[Bears walk the tightrope
on the Trans-Alaska Pipeline. Alaska Dept. of Natural Resources.]
The Bush administration has put opening the Arctic National Wildlife Refuge
(ANWR) in the spotlight of its energy policy agenda. The United States
imports too much oil and produces too little, say many administration officials.
Prices are skyrocketing and something needs to be done, say others.
Statistics on the amount of recoverable oil that exists beneath the coastal
plain of ANWR are used selectively to support partisan viewpoints on both
sides of the issue. But the methods behind the data are not always well
explained and those that are able to dig through the details thus far are
often confused when economic considerations put a different spin on the
energy “crisis.” The truth is, not many Americans understand what’s going
on in Alaska.
Just one six-foot piece of pipe — the top of a three-mile well shaft
— stands exposed in the 19-million-acre preserve. There is only one well,
and it was drilled in 1985. Direct scientific data on oil reserves are
not available because it is illegal to drill in ANWR. The only way to obtain
direct evidence of the presence of oil is by drilling into the ground to
find it. Even seismic profiling permits require an act of Congress, which
has not been forthcoming.
Today’s estimates are derived from 1,400 miles of seismic reflection
data that the U.S. Geological Survey (USGS) collected between 1984 and
1985. These numbers were re-examined and analyzed, taking new drilling
technologies into account, to derive oil and gas resource estimates for
the USGS’s 1998 study. The numbers are broken down again into technically
recoverable resources — the amount recoverable if cost is not a consideration
— and economically recoverable oil — what is economically sound to recover,
given current technologies and a stable price around $24 per barrel.
“When people talk about how much [oil] might be there, it’s an undiscovered
resource estimate,” says Mark Myers of Alaska’s Department of Natural Resources.
“It’s a subjective call based on data available to interpret.”
The USGS’s 1998 assessment of oil and gas resources in ANWR estimates
with 95 percent confidence that 5.7 billion barrels are technically recoverable.
On the other end of the probability scale, the USGS estimates there is
a 5 percent chance that 16.0 billion barrels are technically recoverable.
The 50-50 estimate is 10.3 billion barrels. Most of the economically recoverable
oil lies to the west of the Marsh Anticline in the undeformed region closest
to the existing network of roads and pipelines that support the oil rigs
of the developed North Slope. That region is thought to contain about 2.6
billion barrels of economically recoverable oil. The minimum size of a
commercially developable field is approximately 512 million barrels of
recoverable oil, according to the USGS.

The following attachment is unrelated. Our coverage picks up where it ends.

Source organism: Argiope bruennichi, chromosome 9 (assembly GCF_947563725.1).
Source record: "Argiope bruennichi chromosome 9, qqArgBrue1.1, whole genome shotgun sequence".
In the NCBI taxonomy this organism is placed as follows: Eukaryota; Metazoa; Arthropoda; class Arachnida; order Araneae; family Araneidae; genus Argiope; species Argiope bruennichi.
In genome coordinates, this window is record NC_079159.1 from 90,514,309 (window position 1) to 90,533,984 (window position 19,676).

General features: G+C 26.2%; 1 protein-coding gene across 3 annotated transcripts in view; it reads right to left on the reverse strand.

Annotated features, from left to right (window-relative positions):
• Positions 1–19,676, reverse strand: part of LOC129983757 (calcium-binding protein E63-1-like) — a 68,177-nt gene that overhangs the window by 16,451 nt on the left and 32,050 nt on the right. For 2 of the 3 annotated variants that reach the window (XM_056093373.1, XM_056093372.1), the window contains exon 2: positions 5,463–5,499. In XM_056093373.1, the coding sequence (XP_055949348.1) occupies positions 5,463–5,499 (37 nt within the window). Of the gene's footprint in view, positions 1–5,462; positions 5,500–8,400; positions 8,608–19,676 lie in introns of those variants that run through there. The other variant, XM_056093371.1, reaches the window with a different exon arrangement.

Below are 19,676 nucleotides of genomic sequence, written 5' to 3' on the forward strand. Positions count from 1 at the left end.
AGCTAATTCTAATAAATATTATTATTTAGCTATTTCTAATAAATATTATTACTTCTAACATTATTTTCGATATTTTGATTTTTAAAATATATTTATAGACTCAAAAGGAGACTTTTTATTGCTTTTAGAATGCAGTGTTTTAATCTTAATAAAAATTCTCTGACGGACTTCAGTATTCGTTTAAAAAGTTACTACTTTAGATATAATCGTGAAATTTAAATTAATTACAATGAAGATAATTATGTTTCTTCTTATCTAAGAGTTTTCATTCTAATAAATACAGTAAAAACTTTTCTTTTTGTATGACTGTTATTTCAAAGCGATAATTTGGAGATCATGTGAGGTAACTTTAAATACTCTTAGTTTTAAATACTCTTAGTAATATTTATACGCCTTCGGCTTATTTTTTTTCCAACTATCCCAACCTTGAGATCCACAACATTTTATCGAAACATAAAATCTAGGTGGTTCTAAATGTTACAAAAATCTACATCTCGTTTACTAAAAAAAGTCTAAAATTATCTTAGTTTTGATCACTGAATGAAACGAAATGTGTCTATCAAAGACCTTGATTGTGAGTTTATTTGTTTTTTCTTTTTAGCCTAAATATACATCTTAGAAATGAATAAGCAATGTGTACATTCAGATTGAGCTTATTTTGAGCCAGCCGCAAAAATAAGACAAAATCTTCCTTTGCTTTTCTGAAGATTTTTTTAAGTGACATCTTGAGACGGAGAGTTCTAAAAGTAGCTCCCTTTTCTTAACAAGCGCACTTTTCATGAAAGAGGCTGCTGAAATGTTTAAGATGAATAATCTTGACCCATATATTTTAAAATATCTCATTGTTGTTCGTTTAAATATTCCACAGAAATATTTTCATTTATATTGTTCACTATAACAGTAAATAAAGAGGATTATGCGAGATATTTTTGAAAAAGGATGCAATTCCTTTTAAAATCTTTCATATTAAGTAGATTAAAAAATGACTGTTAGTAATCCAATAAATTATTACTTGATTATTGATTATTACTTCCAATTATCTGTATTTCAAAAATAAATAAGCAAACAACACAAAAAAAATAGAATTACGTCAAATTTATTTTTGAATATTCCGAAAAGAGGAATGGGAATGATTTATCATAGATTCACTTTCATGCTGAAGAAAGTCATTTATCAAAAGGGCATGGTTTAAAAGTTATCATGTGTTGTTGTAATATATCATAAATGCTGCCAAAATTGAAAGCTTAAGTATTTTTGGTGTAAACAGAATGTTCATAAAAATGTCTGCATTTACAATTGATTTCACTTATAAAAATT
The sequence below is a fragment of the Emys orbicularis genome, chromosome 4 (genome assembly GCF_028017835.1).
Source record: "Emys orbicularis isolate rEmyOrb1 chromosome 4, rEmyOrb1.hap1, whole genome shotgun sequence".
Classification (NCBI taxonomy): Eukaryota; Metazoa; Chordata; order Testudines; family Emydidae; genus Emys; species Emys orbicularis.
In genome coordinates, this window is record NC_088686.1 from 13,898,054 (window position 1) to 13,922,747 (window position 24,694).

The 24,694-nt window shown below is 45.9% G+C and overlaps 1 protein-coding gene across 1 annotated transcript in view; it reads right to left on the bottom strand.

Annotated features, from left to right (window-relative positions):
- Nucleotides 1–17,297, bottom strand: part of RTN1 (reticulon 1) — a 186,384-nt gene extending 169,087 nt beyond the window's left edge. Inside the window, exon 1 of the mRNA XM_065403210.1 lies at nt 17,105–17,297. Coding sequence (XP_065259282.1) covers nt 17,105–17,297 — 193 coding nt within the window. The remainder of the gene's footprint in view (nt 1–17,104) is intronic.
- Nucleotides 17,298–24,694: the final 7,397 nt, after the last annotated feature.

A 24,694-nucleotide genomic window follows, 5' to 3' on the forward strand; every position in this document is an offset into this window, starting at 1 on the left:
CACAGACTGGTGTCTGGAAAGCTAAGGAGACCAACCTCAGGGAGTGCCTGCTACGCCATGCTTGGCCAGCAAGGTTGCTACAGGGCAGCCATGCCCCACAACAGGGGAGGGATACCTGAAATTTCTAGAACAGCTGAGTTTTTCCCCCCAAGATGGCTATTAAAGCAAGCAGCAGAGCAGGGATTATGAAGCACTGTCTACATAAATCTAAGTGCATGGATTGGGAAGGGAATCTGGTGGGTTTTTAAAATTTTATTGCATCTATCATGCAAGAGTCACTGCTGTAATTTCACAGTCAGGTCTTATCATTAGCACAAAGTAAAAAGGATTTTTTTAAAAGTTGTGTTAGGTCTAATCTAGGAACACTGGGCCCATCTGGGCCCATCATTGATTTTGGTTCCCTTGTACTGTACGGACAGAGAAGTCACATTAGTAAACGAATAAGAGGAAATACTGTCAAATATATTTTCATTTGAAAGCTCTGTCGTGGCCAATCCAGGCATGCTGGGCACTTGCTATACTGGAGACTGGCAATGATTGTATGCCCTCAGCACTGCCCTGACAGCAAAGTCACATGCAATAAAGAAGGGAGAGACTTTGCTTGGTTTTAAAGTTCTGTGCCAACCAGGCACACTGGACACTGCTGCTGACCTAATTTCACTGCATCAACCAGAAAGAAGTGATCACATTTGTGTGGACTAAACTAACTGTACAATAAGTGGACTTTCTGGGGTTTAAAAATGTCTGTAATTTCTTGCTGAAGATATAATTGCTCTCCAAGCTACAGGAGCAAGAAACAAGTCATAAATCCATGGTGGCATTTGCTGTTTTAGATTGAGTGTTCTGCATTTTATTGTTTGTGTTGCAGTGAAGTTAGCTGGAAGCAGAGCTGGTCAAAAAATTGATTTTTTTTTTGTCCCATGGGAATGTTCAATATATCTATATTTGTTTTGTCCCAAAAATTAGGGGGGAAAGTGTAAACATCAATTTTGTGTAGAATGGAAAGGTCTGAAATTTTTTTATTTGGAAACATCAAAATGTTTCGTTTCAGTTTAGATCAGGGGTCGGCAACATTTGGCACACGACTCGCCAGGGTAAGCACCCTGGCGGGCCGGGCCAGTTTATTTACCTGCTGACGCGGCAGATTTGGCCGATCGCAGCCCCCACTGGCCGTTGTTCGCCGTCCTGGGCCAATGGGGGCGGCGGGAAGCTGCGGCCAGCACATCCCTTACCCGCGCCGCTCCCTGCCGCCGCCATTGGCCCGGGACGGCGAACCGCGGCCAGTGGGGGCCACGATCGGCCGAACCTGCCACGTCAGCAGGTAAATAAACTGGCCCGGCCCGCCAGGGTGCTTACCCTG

For comparison, consider Prudhoe Bay, the center of oil activity on
the North Slope. Since production began in 1977, Alaskan oil has provided
20 to 25 percent of the country’s total supply. At the time, it was estimated
that 9 billion barrels would be recovered. Today it looks like more than
12 billion barrels will be recovered before the wells are shut down, says
Naresh Kumar of Growth Oil and Gas Company and formerly North Slope Exploration
Manager for ARCO Alaska.
Scientists are not certain how much oil is actually recoverable in
ANWR. They can only proffer their most educated guesses, Myers says.
If granted permission to drill in ANWR, oil companies will start by
setting up exploration wells. Even if the refuge were opened tomorrow,
it would still be seven years at the least before a single barrel of oil
What’s more, the definition of economically recoverable is in a constant
state of flux as markets soar and plummet and energy usage in terms of
fuel source and overall consumption changes over time.
Opponents of the president’s proposal point to that variability in
arguing that exploration in ANWR is not worth the environmental risk to
a pristine wilderness. A joint press statement issued Feb. 22 from Senate
Minority Leader Tom Daschle (D-S.D.) and Sen. Byron Dorgan (D-N.D.), the
chairman of the Democratic Policy Committee, cites statistics on the role
that ANWR oil will play in the world market. The U.S. holds only 3 percent
of the world’s oil, and ANWR is a mere fraction of that, they say. “The
price of oil is a world price and is largely determined by the international
market. For example, last year’s gasoline price spikes were the result
of a decision by OPEC producers to cut production when demand dropped following
the Asian economic crisis, not because of changes in domestic oil production.”
There is pressure to drill for reasons other than the country’s oil
needs. The Trans-Alaska Pipeline that delivers oil from Prudhoe Bay to
the Pacific Northwest is flowing at half its capacity. At its peak, Prudhoe
Bay produced 2 million barrels of oil per day. Today it produces only 800,000
barrels of oil. Combined with the rest of the North Slope oil, 1 million
barrels of oil flow down the Trans-Alaska Pipeline System.
A certain number of barrels of oil per day have to flow though the
pipeline to keep it operational. If it runs dry, the laws under which it
was constructed mandate that it be torn down and the area be returned to
its natural state. Oil companies — namely big Alaskan players including
BP, Phillips Alaska and ExxonMobil — stand to lose money if that happens.
They are looking for ways to keep the line up and running.
There are two options: ANWR to the east and the National Petroleum
Reserve Alaska to the west. Although a lease sale is planned for the National
Petroleum Reserve in 2003, industry analysts do not expect production levels
to sustain pipeline flow in the long term and keeping up the pressure to